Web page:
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Meredith Harrell Hartman, Katelyn N. Robillard, Vincent Sun, Irma Lopez, Mariam Ibrahim, Kelsey Walsdorf, Maria Reinoso, Robert K Koenekoop, Jennifer J Lentz; A Natural History Study of Visual Function in Patients with Usher Syndrome Type 1C.. Invest. Ophthalmol. Vis. Sci. 2018;59(9):48.
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© ARVO (1962-2015); The Authors (2016-present)
Usher syndrome (Usher) is the most common cause of concurrent hearing and vision impairment. There is considerable genetic and clinical heterogeneity with 15 causal genes and three clinic subtypes associated with Usher. Type 1 Usher (USH1), the most severe form, is characterized by deafness and vestibular areflexia at birth, and adolescent-onset retinitis pigmentosa (RP). Mutations in the USH1C gene account for approximately 6-8% of USH1 cases, however, the USH1C c.216G>A mutation (Acadian mutation) is responsible for nearly all USH1 cases in the Acadian population in Louisiana, USA and Canada. Despite having identified mutations responsible for Usher, a genotype-phenotype correlation has not been studied. We hypothesize that an early molecular diagnosis and better understanding of the natural clinical history of Usher will help determine the prognosis, management and rehabilitation options, and inform the design for clinical trials. We aim to characterize the deafness, vestibular areflexia and RP in Acadian USH1C patients.
Hearing, balance and visual function, including visual acuity (VA), and visual fields (VF), will be evaluated by retrospective chart review. Recruitment of patients will occur through multiple means, including blind-deaf support groups, community physicians, and Usher Syndrome symposiums throughout Louisiana. We will assess VA and VF over time and measure slopes of decline functions.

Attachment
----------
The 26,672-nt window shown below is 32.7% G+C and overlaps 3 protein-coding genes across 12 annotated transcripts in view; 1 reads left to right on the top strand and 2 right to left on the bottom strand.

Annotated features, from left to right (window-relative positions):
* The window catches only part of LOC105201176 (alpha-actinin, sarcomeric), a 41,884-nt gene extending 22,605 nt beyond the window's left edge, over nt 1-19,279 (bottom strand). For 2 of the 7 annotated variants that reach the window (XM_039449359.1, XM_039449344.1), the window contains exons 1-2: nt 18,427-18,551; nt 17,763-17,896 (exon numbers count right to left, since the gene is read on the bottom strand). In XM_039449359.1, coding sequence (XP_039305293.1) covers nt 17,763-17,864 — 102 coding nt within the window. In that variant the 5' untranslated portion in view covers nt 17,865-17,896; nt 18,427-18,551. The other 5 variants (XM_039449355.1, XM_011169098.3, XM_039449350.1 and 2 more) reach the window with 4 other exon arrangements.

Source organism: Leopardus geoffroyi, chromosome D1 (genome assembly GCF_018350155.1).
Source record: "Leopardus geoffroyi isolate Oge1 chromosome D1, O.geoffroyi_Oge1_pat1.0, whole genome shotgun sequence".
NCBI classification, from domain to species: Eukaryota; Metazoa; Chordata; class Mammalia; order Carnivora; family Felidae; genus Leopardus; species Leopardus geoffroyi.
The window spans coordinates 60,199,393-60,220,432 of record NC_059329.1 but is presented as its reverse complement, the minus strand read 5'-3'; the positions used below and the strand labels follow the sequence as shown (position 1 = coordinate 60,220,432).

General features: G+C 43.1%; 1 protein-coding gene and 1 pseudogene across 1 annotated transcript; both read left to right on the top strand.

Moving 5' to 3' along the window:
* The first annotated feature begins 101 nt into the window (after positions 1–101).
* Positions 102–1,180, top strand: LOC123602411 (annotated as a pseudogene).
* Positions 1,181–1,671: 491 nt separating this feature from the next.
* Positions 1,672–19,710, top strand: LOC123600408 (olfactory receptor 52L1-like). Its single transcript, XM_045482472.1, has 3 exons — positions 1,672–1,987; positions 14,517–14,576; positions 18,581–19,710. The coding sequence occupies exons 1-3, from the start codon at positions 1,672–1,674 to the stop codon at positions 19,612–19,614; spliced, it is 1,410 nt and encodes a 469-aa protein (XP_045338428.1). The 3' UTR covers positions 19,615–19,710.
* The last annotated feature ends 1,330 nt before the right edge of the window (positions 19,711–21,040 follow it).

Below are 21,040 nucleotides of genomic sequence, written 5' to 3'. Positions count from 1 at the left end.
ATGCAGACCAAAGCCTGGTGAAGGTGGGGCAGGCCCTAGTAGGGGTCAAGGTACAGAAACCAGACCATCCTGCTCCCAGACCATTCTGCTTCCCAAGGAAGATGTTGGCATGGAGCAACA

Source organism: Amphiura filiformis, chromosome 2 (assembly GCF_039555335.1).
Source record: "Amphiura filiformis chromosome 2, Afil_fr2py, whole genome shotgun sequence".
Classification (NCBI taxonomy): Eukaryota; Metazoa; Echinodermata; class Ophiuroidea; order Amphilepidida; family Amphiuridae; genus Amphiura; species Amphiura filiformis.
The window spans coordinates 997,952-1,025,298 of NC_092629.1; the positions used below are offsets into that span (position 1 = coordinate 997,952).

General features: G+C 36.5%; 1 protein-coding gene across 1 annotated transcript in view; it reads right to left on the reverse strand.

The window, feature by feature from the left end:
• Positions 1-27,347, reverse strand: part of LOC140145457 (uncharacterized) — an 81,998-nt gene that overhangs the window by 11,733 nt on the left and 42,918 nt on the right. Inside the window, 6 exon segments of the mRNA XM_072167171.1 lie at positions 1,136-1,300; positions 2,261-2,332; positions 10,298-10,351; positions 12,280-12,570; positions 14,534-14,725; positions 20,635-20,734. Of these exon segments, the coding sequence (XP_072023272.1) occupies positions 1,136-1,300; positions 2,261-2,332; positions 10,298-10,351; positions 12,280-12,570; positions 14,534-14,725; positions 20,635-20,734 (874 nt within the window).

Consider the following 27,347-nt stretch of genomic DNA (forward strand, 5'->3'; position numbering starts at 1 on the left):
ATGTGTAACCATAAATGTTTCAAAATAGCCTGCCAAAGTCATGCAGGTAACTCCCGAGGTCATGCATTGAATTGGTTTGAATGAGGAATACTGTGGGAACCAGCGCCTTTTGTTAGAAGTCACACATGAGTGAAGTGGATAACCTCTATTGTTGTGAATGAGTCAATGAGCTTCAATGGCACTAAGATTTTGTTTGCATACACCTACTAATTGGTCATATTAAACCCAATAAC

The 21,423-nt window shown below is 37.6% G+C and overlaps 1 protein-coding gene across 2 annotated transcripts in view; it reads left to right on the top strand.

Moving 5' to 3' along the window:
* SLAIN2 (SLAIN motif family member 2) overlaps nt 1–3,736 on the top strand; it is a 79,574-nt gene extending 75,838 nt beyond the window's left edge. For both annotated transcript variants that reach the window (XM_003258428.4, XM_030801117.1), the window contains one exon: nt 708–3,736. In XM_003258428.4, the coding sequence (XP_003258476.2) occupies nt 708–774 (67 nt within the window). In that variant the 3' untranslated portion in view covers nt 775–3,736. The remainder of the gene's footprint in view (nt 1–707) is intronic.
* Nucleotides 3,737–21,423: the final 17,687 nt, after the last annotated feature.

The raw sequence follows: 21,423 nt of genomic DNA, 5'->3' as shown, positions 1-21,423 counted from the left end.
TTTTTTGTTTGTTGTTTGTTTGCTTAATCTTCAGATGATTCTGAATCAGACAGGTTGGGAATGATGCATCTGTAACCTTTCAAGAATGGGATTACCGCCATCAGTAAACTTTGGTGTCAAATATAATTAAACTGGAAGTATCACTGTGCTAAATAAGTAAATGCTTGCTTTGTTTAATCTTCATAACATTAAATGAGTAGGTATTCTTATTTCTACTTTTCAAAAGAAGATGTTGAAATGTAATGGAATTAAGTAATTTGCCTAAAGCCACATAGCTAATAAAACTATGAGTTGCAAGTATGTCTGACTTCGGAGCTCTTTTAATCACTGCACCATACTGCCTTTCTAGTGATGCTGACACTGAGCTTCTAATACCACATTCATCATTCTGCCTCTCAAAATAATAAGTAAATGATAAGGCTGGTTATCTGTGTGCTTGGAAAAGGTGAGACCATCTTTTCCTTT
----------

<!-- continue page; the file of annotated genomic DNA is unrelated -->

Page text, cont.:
79 participants are currently enrolled, including 60 with USH1, ranging in age from 3 to 90 years. 88.4% (53/60) of USH1 cases have Acadian USH1C, 3.3% (2/60) have non-Acadian USH1C, and 8.3% (5/60) have not received genetic testing. Preliminary visual acuity (VA) and visual field (VF) data suggest that these visual indices decline in USH1C patients over time. VA data suggests a relative stability until age 40 and then rapid decline, while VF data suggest a more constant decline from 3 – 60 years.
A careful understanding of the natural progression of USH1C will provide clinical endpoints and improve care for patients. Clinical trials are planned based on these endpoints and natural history studies.
This is an abstract that was submitted for the 2018 ARVO Annual Meeting, held in Honolulu, Hawaii, April 29 - May 3, 2018.
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